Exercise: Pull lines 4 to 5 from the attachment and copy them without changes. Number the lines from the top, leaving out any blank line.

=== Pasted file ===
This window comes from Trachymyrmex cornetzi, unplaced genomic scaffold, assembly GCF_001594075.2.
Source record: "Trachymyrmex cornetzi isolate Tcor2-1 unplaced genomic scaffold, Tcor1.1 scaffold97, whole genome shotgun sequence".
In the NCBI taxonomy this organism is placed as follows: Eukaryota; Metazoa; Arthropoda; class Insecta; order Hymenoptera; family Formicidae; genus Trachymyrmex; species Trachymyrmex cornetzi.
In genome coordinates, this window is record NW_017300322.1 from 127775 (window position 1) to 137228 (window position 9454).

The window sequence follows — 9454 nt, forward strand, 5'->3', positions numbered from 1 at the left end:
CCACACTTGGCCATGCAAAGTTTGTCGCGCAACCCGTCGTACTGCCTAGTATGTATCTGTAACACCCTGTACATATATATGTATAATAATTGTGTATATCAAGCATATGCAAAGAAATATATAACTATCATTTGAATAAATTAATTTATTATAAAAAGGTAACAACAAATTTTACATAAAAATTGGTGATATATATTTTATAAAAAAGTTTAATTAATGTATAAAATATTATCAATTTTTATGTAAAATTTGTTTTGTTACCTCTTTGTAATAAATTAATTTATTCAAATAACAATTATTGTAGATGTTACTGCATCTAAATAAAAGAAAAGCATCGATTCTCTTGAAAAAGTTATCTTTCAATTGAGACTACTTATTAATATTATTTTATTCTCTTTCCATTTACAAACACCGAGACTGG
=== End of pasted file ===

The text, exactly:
In genome coordinates, this window is record NW_017300322.1 from 127775 (window position 1) to 137228 (window position 9454).

The window sequence follows — 9454 nt, forward strand, 5'->3', positions numbered from 1 at the left end: